Rules of Appellate Procedure

URAP 024. Briefs. Amend. The proposed change creates a word limit for briefs rather than a page limit. A principal brief may have up to 14,000 words. Word limits are established for all other types of briefs.
URAP 027. Form of briefs. Amend. The proposed change will make 14 point typeface the standard rather than 13 point type.
URAP 038B. Qualifications and duties for appointed counsel. Amend. This amendment describes the scope of representation for appointed counsel. The rule clarifies that representation is required through a petition for writ of certiorari to the Utah Supreme Court, if such a petition is warranted, or if it is necessary to respond to a State petition.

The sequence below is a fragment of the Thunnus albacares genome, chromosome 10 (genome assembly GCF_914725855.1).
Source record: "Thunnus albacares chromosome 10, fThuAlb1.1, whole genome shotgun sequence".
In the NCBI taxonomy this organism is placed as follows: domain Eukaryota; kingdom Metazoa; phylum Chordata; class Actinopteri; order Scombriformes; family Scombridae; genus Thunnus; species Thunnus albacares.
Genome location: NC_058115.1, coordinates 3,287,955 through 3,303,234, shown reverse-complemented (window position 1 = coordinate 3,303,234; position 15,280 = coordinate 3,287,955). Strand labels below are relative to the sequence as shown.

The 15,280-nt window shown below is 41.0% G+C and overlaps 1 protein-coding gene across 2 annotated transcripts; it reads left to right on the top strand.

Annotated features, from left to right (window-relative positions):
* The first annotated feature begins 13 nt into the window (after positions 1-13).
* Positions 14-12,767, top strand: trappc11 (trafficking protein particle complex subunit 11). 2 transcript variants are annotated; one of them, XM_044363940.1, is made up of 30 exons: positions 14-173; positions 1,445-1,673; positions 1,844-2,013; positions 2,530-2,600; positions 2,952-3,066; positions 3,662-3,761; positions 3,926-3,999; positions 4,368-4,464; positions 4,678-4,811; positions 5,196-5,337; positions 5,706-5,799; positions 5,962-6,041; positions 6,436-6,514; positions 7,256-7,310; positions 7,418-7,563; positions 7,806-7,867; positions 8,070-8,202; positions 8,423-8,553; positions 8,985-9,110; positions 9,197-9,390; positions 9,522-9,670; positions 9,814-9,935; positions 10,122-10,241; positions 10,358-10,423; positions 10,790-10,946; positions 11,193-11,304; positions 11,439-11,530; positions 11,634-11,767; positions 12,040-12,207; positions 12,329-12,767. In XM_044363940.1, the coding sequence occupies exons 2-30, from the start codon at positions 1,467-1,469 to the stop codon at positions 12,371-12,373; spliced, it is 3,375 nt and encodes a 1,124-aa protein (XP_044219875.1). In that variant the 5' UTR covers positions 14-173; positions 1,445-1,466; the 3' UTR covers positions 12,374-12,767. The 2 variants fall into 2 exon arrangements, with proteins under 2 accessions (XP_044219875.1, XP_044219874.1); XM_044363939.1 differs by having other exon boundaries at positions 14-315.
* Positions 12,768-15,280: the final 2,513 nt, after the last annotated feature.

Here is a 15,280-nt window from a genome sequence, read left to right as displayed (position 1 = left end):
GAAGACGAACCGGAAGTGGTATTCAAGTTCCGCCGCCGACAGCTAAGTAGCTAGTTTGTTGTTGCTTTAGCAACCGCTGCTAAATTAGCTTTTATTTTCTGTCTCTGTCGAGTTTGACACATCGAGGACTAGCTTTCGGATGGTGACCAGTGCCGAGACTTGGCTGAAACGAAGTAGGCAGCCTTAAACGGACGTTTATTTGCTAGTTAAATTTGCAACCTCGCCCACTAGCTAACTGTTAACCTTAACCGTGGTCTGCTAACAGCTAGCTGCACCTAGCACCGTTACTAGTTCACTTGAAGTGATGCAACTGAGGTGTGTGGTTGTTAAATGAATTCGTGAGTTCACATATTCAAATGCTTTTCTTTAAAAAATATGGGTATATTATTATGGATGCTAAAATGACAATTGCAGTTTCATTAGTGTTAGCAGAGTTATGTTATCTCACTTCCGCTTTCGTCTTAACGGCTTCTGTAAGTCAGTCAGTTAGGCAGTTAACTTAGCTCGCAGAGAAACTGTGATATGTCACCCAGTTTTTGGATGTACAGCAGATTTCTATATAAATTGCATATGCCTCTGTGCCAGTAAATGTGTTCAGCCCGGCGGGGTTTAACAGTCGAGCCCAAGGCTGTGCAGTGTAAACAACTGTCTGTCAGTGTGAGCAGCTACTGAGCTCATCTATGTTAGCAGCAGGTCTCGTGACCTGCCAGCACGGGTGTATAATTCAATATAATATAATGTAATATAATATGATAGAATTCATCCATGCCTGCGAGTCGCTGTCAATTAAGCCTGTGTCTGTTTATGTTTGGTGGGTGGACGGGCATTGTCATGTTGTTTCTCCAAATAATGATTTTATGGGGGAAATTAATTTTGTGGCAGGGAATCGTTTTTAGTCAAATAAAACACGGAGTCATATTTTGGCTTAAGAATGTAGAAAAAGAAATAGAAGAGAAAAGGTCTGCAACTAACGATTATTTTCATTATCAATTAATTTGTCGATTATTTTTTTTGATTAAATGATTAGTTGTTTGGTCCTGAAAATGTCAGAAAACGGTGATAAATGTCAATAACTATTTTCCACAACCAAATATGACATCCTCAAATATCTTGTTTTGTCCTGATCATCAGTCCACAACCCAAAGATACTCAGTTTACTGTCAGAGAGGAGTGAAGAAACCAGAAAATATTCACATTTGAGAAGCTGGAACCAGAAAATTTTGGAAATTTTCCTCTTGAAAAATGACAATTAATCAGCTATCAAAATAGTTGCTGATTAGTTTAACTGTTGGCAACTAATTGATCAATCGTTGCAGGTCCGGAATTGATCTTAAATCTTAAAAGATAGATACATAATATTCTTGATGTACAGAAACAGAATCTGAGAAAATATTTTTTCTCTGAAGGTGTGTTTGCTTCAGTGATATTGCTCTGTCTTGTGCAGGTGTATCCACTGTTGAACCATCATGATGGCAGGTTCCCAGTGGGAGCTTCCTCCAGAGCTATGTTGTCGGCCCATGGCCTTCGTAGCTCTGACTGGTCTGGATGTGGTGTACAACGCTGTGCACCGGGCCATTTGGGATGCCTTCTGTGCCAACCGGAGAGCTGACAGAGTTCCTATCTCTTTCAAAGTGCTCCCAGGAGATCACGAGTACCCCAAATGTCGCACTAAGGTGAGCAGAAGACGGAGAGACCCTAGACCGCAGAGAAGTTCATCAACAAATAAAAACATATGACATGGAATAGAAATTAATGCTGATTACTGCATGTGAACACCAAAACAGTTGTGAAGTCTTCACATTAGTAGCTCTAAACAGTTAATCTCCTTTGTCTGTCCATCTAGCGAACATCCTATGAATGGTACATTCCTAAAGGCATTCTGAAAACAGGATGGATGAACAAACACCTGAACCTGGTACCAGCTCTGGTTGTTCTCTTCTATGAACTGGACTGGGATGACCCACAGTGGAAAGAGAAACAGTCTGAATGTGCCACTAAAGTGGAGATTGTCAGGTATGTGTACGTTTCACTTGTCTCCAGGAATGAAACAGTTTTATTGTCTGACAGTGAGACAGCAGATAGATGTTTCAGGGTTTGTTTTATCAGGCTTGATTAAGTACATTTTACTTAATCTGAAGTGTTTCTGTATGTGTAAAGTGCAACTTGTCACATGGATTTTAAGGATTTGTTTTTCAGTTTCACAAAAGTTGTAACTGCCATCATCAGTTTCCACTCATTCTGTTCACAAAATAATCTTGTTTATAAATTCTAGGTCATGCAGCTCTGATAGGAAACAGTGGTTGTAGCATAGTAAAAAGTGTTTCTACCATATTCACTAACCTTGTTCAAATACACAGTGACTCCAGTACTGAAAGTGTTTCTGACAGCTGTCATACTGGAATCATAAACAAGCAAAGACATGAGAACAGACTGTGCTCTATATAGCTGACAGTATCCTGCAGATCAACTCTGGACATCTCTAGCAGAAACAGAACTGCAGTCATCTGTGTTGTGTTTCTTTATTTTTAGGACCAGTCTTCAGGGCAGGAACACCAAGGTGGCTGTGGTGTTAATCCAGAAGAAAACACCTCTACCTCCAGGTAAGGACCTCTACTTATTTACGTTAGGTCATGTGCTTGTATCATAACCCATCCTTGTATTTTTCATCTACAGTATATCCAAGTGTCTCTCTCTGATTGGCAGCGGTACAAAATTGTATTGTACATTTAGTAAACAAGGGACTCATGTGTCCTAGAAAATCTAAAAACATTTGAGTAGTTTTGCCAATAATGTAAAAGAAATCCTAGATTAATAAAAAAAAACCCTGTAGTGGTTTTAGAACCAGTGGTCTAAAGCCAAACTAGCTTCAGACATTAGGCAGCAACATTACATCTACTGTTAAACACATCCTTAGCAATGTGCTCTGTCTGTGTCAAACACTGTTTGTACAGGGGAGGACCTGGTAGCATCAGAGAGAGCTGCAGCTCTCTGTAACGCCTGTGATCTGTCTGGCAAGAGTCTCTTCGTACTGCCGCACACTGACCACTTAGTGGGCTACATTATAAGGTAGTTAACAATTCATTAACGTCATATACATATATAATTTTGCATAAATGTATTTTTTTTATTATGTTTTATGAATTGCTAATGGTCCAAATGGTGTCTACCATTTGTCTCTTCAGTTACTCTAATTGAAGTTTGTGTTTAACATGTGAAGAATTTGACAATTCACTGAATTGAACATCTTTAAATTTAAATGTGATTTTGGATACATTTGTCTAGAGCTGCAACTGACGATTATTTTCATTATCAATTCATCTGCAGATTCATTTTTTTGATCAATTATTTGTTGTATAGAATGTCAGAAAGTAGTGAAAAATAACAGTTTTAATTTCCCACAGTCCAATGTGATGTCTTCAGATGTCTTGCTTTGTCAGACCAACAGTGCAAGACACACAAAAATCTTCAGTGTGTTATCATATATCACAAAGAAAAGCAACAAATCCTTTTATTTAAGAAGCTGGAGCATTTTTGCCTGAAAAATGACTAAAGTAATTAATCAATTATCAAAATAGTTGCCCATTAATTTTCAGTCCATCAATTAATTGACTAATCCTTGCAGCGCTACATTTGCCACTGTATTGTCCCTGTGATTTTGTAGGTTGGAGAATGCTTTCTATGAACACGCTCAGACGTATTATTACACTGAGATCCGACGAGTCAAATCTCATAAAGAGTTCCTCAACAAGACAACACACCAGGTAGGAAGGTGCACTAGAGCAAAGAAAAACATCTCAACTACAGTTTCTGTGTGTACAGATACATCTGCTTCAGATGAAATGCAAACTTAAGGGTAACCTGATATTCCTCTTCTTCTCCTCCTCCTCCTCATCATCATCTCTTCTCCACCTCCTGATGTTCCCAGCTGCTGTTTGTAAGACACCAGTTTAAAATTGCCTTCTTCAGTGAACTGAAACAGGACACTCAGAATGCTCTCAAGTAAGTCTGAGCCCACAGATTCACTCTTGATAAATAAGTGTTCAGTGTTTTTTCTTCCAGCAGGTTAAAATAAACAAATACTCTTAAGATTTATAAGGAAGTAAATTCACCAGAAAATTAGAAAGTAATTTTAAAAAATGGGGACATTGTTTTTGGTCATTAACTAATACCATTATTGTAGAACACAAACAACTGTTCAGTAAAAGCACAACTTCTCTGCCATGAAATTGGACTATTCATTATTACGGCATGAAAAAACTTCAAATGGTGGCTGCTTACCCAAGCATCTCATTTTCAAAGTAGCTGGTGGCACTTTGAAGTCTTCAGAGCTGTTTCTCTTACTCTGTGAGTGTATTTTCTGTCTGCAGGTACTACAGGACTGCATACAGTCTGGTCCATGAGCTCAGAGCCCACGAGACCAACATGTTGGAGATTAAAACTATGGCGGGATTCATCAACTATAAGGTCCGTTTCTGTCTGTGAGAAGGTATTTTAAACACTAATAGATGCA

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  1. Mary Westby

    I have a concern with the 38B amendment. Section (g)(3) includes “any appeal from an order, decree, or judgment of the juvenile court.” With the appellate qualifications requirements, this may be inconsistent with the appellate rules governing child welfare appeals. In those appeals, it is specifically mandated that the trial attorney file the petition on appeal. And– this may be an oversight in the current system–typically, even if a child welfare case is set for full briefing, new appellate counsel is not appointed, but the trial attorney files the brief. Many child welfare attorneys may, indeed, qualify under this rule because they pull double duty and have filed briefs at some point, but I think there remains some tension between rule 38B and the child welfare rules, especially if newer trial attorneys practice in this area.